schools modeled after factories. don’t look that different
“learning by definition takes place in a physical place” how we define a school
brick boundaries restricts learning experiences we might other wise provide
people learn the same way, have the same goals, etc. argues agaist
online learning holds the potential to pull from many different learning oppotunities.
research show online learning can work. hybrid and online learning shows great success
limit socialization to limited community – local monopoly
-distance not obstacle anymore
-communities not defined by distance anymore
-easy to learn from other places, not expensive anymore
-must have the ability to interact with others in a global audience
most Americans won’t work in a factory, why school that way
learning happens everywhere
world has changed, schools have not.

brad jupp
us dept of ed – senior advisor – against
-teaching machine – gizmo that made a light go on.
-school are necessary to get together to learn
-helps community grow
-toss things away before we are done with them
-schools are the vessels of the wishes of our democracy.
-hold together our community
-hold the old men like me that play basketball in the gym
-place of access or Internet
-center of community
-education is our generations greatest civil rights issue
-cannot leave the house of learning

Gary Stager – pepperdine university  for
-problem lies with structure of school setup
-nclb = mid evil
-we are robbing kids of great learning experiences
-really going jugular
-need to make student focused learning experiences
-give kids some learning responsibility and that can change the relationship of student/teachers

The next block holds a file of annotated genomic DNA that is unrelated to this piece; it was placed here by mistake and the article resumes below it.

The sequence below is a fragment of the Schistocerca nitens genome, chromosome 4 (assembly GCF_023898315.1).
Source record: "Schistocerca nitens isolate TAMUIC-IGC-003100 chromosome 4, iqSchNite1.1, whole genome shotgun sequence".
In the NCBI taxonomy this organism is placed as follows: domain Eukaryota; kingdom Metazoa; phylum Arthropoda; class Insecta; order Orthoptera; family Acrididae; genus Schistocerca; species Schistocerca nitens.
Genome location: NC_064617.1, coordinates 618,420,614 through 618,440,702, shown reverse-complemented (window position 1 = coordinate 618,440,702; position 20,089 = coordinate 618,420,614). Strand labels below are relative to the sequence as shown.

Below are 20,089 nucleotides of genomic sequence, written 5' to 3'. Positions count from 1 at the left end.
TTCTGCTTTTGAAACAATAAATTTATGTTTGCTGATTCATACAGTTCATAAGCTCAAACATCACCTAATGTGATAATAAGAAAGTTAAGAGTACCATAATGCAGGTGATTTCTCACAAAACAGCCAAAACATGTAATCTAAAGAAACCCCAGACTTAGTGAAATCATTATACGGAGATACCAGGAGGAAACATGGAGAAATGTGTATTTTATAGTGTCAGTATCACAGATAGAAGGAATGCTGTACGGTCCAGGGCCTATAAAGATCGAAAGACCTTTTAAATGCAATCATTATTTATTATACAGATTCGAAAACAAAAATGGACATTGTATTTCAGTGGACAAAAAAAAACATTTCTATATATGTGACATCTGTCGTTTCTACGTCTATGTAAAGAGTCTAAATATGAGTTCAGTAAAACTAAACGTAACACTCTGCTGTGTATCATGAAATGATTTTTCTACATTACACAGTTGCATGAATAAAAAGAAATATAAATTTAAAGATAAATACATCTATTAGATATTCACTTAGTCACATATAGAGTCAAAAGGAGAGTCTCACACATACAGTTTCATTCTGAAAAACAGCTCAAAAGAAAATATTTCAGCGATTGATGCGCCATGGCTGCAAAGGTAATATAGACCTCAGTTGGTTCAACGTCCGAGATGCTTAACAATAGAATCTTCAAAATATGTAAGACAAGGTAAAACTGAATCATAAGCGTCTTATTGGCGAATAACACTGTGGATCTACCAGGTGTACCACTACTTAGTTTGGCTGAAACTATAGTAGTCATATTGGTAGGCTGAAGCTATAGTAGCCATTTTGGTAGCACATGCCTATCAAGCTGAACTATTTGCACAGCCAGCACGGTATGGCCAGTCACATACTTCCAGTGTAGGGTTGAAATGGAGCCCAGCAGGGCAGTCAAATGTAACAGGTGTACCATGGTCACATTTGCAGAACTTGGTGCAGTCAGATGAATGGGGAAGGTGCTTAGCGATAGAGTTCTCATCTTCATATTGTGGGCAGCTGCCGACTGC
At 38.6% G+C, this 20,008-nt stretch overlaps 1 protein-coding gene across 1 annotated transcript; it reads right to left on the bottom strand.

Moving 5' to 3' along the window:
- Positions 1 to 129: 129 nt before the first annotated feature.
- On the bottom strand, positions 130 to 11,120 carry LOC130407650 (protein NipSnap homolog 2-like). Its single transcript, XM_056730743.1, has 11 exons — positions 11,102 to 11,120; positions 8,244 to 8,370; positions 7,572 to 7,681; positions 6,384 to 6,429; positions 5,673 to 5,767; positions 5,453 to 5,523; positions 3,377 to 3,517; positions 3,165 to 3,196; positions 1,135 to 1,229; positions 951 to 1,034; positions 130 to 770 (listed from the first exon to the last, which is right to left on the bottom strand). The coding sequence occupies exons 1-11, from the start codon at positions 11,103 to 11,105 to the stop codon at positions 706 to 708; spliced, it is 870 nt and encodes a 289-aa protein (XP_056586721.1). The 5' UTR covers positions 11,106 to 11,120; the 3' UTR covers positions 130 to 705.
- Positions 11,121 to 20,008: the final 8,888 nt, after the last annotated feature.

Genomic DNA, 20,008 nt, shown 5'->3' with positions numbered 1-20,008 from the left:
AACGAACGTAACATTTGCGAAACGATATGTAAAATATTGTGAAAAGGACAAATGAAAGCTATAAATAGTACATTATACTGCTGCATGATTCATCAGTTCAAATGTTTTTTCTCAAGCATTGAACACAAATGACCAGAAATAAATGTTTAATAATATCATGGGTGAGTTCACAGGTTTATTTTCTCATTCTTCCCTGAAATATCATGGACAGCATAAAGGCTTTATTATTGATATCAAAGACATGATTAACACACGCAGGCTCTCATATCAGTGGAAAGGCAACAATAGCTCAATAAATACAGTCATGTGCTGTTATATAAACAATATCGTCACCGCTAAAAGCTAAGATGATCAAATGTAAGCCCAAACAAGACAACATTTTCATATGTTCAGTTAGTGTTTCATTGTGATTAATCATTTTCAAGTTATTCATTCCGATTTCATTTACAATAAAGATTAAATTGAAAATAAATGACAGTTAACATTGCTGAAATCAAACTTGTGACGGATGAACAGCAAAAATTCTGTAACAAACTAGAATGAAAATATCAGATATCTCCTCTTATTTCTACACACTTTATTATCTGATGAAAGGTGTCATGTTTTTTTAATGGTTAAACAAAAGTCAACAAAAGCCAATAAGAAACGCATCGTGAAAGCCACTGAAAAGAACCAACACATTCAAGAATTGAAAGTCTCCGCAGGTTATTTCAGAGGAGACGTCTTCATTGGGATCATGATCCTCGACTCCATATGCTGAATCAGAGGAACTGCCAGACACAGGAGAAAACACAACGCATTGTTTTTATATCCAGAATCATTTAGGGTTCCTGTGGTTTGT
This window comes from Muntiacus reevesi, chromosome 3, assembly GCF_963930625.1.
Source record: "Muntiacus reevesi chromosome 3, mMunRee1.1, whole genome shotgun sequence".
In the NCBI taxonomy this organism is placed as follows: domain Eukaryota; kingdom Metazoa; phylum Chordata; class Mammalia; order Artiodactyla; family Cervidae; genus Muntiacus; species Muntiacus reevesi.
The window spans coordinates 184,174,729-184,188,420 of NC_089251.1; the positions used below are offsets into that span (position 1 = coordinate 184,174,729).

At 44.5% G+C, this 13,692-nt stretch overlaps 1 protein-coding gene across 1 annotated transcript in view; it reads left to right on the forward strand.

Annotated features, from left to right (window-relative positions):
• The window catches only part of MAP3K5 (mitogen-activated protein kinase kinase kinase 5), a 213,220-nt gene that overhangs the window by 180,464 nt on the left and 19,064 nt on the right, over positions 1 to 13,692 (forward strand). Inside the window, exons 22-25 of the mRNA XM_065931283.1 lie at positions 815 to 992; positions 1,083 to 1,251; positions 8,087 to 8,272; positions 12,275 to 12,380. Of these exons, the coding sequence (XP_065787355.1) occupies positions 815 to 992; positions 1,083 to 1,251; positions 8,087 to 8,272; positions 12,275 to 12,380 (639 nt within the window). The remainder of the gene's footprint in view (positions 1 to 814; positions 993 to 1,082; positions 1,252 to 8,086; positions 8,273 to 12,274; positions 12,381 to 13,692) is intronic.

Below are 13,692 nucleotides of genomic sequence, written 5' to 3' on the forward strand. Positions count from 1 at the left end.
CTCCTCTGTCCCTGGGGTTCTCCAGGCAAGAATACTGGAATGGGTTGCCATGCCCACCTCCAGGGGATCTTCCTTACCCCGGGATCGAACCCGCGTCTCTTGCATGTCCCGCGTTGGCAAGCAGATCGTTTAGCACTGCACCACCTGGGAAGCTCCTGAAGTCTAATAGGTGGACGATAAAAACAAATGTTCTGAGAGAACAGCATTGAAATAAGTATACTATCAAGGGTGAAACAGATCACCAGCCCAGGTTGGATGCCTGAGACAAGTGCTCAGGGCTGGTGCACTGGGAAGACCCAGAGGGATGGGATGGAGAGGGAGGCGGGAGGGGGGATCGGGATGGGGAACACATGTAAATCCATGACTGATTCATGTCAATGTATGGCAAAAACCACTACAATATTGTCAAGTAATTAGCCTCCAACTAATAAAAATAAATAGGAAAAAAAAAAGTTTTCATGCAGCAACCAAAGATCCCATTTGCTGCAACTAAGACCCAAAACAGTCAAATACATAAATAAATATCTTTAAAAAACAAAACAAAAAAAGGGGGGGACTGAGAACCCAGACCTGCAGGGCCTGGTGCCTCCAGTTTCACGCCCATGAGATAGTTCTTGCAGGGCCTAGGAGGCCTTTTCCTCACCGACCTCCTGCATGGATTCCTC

-whiteboards encourage teacher in front of the room
-stop using “gadgets to sdo the same old things
-

Cheryl Lemke – against
-ceo metiry group
-not here to support the status quo
-here to support learning for all students
-social capital – reconnect student with local communities as well are global communities
-note one or the other. it is a conmbination that we need to provide our students
-need to redefine school to fit in today’s school
-students are not as self directed as they need to be
-nedd to build the ability to do this. teacher need to change for this
-students need to be connected to school. achievement go up  research shows this
-distance learning doesn’t have this ability
-research suggest hybrid models work best
-need the briding to global audiences and environmnets and opportunities
-face to face is needed as well
-build capacity for those global connections in school
-need to be connected at home
-need bricks and mortar plus online

marshall thompson – walt whitman high school MD -
-going beyond bricks and mortar
-argument against the local place – we are not limited o having these learning experiences in a physical location.
-why does the learning have to happen in a physical space
-no longer limited
-can live in an international connected place